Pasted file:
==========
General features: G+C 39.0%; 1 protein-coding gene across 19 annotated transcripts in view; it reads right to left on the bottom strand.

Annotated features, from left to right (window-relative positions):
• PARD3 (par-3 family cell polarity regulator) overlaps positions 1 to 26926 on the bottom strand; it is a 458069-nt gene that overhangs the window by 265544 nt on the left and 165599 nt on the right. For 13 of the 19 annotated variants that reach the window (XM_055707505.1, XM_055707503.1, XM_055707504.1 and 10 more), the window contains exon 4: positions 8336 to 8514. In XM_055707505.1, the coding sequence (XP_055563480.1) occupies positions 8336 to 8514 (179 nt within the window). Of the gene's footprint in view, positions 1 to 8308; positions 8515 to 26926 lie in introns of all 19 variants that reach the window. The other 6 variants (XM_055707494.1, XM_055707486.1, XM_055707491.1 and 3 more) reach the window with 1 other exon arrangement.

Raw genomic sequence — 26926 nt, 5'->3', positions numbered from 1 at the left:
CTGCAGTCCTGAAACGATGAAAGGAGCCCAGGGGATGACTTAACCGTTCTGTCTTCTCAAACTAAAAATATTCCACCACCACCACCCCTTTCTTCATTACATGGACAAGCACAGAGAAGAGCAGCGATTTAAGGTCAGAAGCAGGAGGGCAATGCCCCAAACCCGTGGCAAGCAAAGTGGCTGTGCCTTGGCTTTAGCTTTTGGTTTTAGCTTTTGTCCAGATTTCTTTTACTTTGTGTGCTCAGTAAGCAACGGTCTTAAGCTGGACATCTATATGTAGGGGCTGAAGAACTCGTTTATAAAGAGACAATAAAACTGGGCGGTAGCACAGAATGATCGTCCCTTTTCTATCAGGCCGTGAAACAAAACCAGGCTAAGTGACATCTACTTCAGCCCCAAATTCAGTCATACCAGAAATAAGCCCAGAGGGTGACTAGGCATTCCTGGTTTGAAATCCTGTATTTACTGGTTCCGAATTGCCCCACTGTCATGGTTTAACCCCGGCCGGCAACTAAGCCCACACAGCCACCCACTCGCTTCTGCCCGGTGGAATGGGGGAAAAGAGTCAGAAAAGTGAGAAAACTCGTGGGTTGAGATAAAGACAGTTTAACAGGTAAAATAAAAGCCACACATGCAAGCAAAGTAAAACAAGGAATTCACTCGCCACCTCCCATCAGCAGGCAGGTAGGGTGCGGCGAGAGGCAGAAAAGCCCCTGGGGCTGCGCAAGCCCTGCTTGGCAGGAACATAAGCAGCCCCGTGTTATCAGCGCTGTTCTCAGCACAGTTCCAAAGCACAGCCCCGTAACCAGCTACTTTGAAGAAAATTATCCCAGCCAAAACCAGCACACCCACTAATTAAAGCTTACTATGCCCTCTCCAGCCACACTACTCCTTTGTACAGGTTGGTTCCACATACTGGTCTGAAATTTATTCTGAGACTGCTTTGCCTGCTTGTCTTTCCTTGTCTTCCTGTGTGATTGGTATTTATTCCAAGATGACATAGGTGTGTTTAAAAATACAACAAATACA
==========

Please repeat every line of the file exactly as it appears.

General features: G+C 39.0%; 1 protein-coding gene across 19 annotated transcripts in view; it reads right to left on the bottom strand.

Annotated features, from left to right (window-relative positions):
• PARD3 (par-3 family cell polarity regulator) overlaps positions 1 to 26926 on the bottom strand; it is a 458069-nt gene that overhangs the window by 265544 nt on the left and 165599 nt on the right. For 13 of the 19 annotated variants that reach the window (XM_055707505.1, XM_055707503.1, XM_055707504.1 and 10 more), the window contains exon 4: positions 8336 to 8514. In XM_055707505.1, the coding sequence (XP_055563480.1) occupies positions 8336 to 8514 (179 nt within the window). Of the gene's footprint in view, positions 1 to 8308; positions 8515 to 26926 lie in introns of all 19 variants that reach the window. The other 6 variants (XM_055707494.1, XM_055707486.1, XM_055707491.1 and 3 more) reach the window with 1 other exon arrangement.

Raw genomic sequence — 26926 nt, 5'->3', positions numbered from 1 at the left:
CTGCAGTCCTGAAACGATGAAAGGAGCCCAGGGGATGACTTAACCGTTCTGTCTTCTCAAACTAAAAATATTCCACCACCACCACCCCTTTCTTCATTACATGGACAAGCACAGAGAAGAGCAGCGATTTAAGGTCAGAAGCAGGAGGGCAATGCCCCAAACCCGTGGCAAGCAAAGTGGCTGTGCCTTGGCTTTAGCTTTTGGTTTTAGCTTTTGTCCAGATTTCTTTTACTTTGTGTGCTCAGTAAGCAACGGTCTTAAGCTGGACATCTATATGTAGGGGCTGAAGAACTCGTTTATAAAGAGACAATAAAACTGGGCGGTAGCACAGAATGATCGTCCCTTTTCTATCAGGCCGTGAAACAAAACCAGGCTAAGTGACATCTACTTCAGCCCCAAATTCAGTCATACCAGAAATAAGCCCAGAGGGTGACTAGGCATTCCTGGTTTGAAATCCTGTATTTACTGGTTCCGAATTGCCCCACTGTCATGGTTTAACCCCGGCCGGCAACTAAGCCCACACAGCCACCCACTCGCTTCTGCCCGGTGGAATGGGGGAAAAGAGTCAGAAAAGTGAGAAAACTCGTGGGTTGAGATAAAGACAGTTTAACAGGTAAAATAAAAGCCACACATGCAAGCAAAGTAAAACAAGGAATTCACTCGCCACCTCCCATCAGCAGGCAGGTAGGGTGCGGCGAGAGGCAGAAAAGCCCCTGGGGCTGCGCAAGCCCTGCTTGGCAGGAACATAAGCAGCCCCGTGTTATCAGCGCTGTTCTCAGCACAGTTCCAAAGCACAGCCCCGTAACCAGCTACTTTGAAGAAAATTATCCCAGCCAAAACCAGCACACCCACTAATTAAAGCTTACTATGCCCTCTCCAGCCACACTACTCCTTTGTACAGGTTGGTTCCACATACTGGTCTGAAATTTATTCTGAGACTGCTTTGCCTGCTTGTCTTTCCTTGTCTTCCTGTGTGATTGGTATTTATTCCAAGATGACATAGGTGTGTTTAAAAATACAACAAATACA